Good morning, RVA! It's 35 °F, and that rain continues—and may even switch over to snow depending on where you sit. Later this morning, though, things should dry out and the sun should come out.
Michael Paul Williams has a great piece this morning about affordable housing and inclusionary zoning, prompted by Coucilmember Robinson’s RES. 2017-R086. This resolution would have the City create a policy that required developers to designate 10% of the residential units in whatever they were building for folks making less than a certain percentage of the city’s average median income (probably around 80%). Important caveat: The requirement would only apply to city-owned properties or city-financed developments! This resolution has been sent back to the Land Use, Housing and Transportation Standing Committee—who will meet on February 20th—for more deliberation and tweaking. Before that meeting, I’m going to put together an affordable-housing PDF reading list for you so you can feel informed and weigh in should you choose. Stay tuned!
Justin Mattingly was at last night’s Education Compact meeting and has the news you can use. Sounds like whipping votes for his proposed meals tax increase is going to be a dang challenge for the mayor. We’ve got councilfolk all over the map: Gray wants to start over with the facilities plan, Larson’s skeptical, Agelasto wants to bundle in a cigarette tax increase, Addison has said he’s opposed to any tax increases but is willing to listen. You can find a link to a Facebook livestream and a PDF of the presentation given to the Compact team over on RVA Dirt. Of note in the PDF are the pages listing out potential revenue sources available to the City. This table is very similar to a presentation given by the same company (Davenport) back in 2016, but marks the Motor Vehicle License Tax as now unavailable and does not mention historic tax credits. A single high five to whoever thought to include the page listing out the impact of the meals tax on meals of different costs. 7.5% of a $100 meal is not a ton of money for folks eating a $100 meal.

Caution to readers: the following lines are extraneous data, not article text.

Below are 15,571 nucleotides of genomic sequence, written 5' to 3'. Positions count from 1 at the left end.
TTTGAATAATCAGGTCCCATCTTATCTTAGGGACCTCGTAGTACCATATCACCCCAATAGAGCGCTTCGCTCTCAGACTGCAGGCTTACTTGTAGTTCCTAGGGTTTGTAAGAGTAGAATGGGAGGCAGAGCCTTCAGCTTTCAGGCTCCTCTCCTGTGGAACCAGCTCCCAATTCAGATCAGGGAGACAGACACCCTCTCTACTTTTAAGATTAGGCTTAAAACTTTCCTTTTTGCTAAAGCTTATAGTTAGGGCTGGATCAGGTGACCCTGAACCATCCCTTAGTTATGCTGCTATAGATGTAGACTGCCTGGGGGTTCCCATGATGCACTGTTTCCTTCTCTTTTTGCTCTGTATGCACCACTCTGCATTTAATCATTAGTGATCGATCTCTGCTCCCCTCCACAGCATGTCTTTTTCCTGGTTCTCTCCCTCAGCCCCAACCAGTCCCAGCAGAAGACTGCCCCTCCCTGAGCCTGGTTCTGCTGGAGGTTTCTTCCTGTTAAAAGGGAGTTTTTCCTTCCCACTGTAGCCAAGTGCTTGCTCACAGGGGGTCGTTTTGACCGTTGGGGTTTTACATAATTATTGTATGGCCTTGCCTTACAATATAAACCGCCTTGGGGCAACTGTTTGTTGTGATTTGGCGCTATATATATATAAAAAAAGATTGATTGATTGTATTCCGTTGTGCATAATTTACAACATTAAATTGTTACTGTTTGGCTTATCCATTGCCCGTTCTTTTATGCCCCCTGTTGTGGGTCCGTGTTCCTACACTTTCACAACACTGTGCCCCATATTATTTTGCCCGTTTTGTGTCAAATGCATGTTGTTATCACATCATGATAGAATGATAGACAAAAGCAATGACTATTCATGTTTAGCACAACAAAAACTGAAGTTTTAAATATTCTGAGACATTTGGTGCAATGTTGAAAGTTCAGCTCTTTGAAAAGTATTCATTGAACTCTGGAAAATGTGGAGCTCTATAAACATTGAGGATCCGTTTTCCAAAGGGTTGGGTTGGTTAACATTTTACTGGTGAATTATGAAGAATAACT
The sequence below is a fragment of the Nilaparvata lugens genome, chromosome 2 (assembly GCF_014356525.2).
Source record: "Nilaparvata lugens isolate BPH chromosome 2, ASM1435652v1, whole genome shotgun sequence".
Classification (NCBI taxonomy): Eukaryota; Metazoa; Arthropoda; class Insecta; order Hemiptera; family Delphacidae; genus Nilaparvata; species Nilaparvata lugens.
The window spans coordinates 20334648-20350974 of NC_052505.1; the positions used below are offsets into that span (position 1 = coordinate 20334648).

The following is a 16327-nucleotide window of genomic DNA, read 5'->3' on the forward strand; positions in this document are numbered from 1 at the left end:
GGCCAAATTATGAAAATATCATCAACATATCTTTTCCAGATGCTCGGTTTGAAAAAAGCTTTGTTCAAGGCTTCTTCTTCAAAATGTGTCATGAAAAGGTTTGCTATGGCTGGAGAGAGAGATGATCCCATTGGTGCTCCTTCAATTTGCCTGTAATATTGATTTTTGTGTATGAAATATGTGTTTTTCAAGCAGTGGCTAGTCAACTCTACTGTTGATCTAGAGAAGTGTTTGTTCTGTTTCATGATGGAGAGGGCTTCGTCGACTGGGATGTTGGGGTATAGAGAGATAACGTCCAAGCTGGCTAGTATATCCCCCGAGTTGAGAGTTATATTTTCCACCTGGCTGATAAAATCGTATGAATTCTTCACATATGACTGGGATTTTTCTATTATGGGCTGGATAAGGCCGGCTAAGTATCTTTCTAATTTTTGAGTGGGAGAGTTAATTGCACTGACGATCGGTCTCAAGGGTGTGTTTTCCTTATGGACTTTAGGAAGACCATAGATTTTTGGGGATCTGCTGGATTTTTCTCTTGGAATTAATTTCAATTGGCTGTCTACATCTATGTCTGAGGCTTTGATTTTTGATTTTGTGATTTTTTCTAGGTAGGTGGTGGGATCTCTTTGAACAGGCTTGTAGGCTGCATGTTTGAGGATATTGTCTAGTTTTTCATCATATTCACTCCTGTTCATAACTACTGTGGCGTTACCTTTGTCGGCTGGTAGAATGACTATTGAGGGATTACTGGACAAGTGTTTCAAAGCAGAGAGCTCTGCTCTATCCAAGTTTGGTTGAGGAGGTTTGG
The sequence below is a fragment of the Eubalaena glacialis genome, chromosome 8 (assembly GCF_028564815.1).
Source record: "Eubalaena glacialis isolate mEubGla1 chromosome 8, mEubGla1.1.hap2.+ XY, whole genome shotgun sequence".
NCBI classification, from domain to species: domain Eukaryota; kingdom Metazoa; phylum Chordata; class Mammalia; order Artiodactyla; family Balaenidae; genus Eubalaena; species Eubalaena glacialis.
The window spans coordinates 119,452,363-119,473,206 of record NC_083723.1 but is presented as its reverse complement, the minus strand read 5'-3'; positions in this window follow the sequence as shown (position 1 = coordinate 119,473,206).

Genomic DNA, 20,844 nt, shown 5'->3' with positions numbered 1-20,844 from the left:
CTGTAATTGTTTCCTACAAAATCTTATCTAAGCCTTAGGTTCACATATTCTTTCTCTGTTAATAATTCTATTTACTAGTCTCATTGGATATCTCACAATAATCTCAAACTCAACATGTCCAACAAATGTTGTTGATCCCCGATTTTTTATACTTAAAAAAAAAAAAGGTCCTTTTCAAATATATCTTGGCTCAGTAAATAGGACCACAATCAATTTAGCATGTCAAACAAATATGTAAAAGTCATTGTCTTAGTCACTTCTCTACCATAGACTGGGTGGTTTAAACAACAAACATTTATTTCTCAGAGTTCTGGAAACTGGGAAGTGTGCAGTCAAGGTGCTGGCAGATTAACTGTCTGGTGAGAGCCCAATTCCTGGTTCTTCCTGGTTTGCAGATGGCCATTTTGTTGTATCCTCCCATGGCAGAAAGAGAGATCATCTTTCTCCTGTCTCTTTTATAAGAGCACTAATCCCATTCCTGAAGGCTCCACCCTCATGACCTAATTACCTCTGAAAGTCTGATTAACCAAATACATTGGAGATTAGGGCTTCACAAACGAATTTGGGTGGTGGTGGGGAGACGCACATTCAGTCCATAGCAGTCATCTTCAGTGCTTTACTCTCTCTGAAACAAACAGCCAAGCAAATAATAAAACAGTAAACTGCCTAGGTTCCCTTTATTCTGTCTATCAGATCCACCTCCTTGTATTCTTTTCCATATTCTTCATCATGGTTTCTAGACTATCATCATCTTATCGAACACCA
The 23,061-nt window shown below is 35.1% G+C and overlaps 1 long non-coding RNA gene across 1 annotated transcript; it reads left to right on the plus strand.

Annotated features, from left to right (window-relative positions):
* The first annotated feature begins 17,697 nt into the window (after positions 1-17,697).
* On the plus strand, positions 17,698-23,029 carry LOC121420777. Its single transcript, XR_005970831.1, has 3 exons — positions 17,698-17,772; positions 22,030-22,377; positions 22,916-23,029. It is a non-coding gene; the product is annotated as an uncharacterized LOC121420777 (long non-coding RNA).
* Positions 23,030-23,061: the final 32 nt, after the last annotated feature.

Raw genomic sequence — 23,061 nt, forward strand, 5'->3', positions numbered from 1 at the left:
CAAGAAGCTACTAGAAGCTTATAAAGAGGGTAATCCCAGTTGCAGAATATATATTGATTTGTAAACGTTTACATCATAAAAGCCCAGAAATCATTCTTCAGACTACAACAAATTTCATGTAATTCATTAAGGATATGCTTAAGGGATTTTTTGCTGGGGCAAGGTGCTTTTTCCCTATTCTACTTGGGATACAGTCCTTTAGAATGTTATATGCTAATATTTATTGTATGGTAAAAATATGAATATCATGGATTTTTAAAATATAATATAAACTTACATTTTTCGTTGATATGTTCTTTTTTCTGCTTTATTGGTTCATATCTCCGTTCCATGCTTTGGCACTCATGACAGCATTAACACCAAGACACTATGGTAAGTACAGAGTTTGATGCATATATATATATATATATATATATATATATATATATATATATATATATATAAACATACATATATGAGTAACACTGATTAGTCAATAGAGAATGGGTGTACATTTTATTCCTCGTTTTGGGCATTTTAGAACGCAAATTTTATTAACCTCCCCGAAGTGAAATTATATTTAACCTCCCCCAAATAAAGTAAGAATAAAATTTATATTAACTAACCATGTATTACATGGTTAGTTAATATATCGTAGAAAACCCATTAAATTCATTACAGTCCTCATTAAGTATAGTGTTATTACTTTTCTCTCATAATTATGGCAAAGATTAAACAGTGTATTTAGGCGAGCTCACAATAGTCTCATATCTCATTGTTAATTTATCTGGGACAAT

If you are a human who lives in Hanover County, works in Hanover County, attends school in Hanover County, or is an alum of Lee-Davis High School or Stonewall Jackson Middle School, I encourage you to take this survey the School Board released about changing the names of those two schools. It’s the internet, so you’re free to fill it out if you’re not a Hanoverian, but, ultimately, I don’t think that’d be helpful. Hanover County needs to see that a significant number of its own will not accept public schools named after Confederate generals. Don’t give them the “outside agitators” excuse.
The WaPo has an update on the General Assembly’s attempts at expanding Medicaid. Unfortunately, the Republicans have taken a blood oath to prevent any Medicaid expansion that does not include a work requirement, and the rest of us are left to consider if Medicaid expansion with terrible strings attached is better than no Medicaid expansion at all. Nothing makes finding a job easier than worrying about how you’ll afford your next visit to the doctor!
Suddenly, there is a ton of burger-related content on Richmond Magazine! We’ve got a make-at-home recipe from Stephanie Ganz—WHICH INCLUDES PUTTING DUKES IN THE MEAT?? There’s a review of our town’s burger offerings, both fancy and regular type. And, finally, in case you’ve forgotten, a list of the required burger ingredients.
In big, big fried chicken news, I hear the Bonchon at VCU is open?
This morning's longread
Wyatt Tee Walker, a local, national and international civil rights icon who served as chief of staff for MLK, dies at 88
From the Richmond Times-Dispatch comes this obituary of Civil Rights Leader Wyatt Tee Walker who died last week.
In 1946, Dr. Walker enrolled in Virginia Union University, where he earned his undergraduate degree in chemistry and physics and a Master of Divinity degree. “I met Tee Walker in college, he being my senior, and we formed a relationship that continued throughout our lives,” said VUU alumnus L. Douglas Wilder, who would make history by becoming the nation’s first elected African-American governor. “He had a sharp mind and an intellect that contributed meaningfully to our society and particularly the civil rights movement. Further, his participation with Dr. King gave rise to the activating of those concerns for many others.”
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